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O is for Oats

ppppOOats Are For Goats, But Dogs Like Them Too!

Have I ever mentioned here before that I really want to keep pet goats someday?  Gotta save up to buy that farm!

Anyways, last week I posted about the benefits of making your own dog treats at home, and included a recipe for Oatmeal Pumpkin Treats.  At the end of that post, I mentioned possibly writing about the benefits of oats later on in the challenge.  Today is that day!

aaaaaaaaaaaaaaaaaaaaaaaaaaaaI guess dogs probably aren't the first animal that comes to mind when you think about feeding oats.  Oatmeal is often used as a filler in commercial dog foods, and it is, of course, a grain.  Many dog owners try to avoid such ingredients when picking out dog foods, and not without reason.  Grains are becoming an increasingly common allergen for pet dogs.

Although my older dog, Kitsune, does suffer from allergies, he is not allergic to grains.  I don't currently include oatmeal as part of my dog's regular diets, but often use it as a treat ingredient.  I've found that dry oatmeal can be ground (I put it in our blender) and used in place of flour in dog treat recipes.

What are the Benefits of Feeding Oatmeal?

The main benefit of feeding oats seems to be that they are high in fiber.  This can be particularly useful to dogs suffering from...bathroom issues.  I've mentioned before that Kitsune has a really sensitive stomach.  Feeding him high fiber foods often seems to help him when he's experiencing bouts of GI upset.

Many dogs seem to enjoy the taste of oats, and they are relatively low in calories.  I mentioned that they are often used as a filler in commercial dog foods.  If you have an overweight dog, adding plain, cooked oatmeal to his food can help your dog feel full without adding a lot of extra calories.

In humans, oatmeal is touted for helping to reduce high blood pressure, artery clogging, and for improving the immune system.  I'm unaware of any studies done to test whether the same holds true for dogs, but it makes sense that it could.

Oats also contain nutrients like B and E vitamins, magnesium, and zinc.  Not all dogs with grain allergies will be allergic to all grains.  Dogs that cannot eat wheat, soy, or corn products sometimes can eat oats.

Any Precautions?

I often enjoy a bowl of oatmeal for breakfast myself, but I put way too much sugar in mine to be able to share it with my dogs.  When buying oatmeal for dogs, look for plain oats.  Prepackaged flavored oatmeal for humans is often full of sugars and artificial flavors that wouldn't be good for dogs.  You can flavor your dog's oatmeal with dog safe ingredients if you want to, but stay way from the sugar.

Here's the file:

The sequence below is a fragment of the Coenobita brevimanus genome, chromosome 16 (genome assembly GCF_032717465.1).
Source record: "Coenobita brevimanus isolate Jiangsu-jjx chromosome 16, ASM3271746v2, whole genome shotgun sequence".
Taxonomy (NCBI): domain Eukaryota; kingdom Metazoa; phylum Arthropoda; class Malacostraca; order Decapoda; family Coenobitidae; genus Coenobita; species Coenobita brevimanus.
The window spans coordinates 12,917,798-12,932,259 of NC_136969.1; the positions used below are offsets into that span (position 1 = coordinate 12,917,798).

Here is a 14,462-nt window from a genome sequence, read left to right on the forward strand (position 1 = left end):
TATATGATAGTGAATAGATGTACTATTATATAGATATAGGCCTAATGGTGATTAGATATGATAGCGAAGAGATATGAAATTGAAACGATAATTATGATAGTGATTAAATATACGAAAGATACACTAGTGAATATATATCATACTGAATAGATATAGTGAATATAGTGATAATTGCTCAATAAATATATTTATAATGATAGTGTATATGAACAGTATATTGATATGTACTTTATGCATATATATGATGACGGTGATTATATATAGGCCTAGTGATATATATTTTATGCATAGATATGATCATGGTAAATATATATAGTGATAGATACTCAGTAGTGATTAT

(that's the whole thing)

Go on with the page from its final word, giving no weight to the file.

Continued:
Does your dog like oatmeal?  How do you feed it?

This post is a part of the 2016 Blogging from A to Z challenge!  You can learn more about our challenge theme here.

3 thoughts on “O is for Oats

  1. greyzoned at Angels Bark Blog

    Oatmeal is good for dogs, definitely. In moderation of course. I have found a miracle natural way to firm up stools: psylium husk powder. Have you ever used it? If your dog has soft or mushy stools, which is common in greyhounds (the dogs that i have), using a few tablespoons of psylium husk in their food daily will tremendously help firm up those stools and make your clean up so much easier! You can of course buy the expensive name brands (Metamucil, Benefiber) but if you buy psylium husk in the vitamin/supplement aisle of the grocery store it tends to be significantly cheaper... And there's no sugar additives. You can buy sugar-free Benefiber, etc, but it's much more expensive than buying plain psylium husk.
    Thanks for the reminder to add some oatmeal to our babies' diets...

    Michele at Angels Bark

    1. Michelle @ Paw Print Pet Blog

      I'm going to have to look into that! My Kitsune has soft stools quite often and we've never been able to figure out why. After countless tests and never finding anything wrong our vets have just concluded that he has a sensitive GI tract and is prone to bathroom issues. He's very healthy otherwise. Feeding Kitsune pumpkin has always seemed to help a lot but I'm going to do more research on the psylium husk powder. Thanks for your comment.

      1. greyzoned at Angels Bark Blog

        Good! Let me know how it works. I always like to hear back from folks as to whether or not it works for them. I have a dogsitting business and often dogs will come with soft stools. I always add some psylium husk powder to their meals and within a day or two, they're nice and firm. Another thing that works, although it takes a bit longer to work, is the cereal All Bran Bran Buds. Just sprinkle some of that on the food or in some yogurt and that helps firm up the stools as well. I heard about that from my vet. It will take a week or longer to see results though, which is why I like the psylium husk. I hope it works for you. It's no fun picking up soft mushy poops! 🙂

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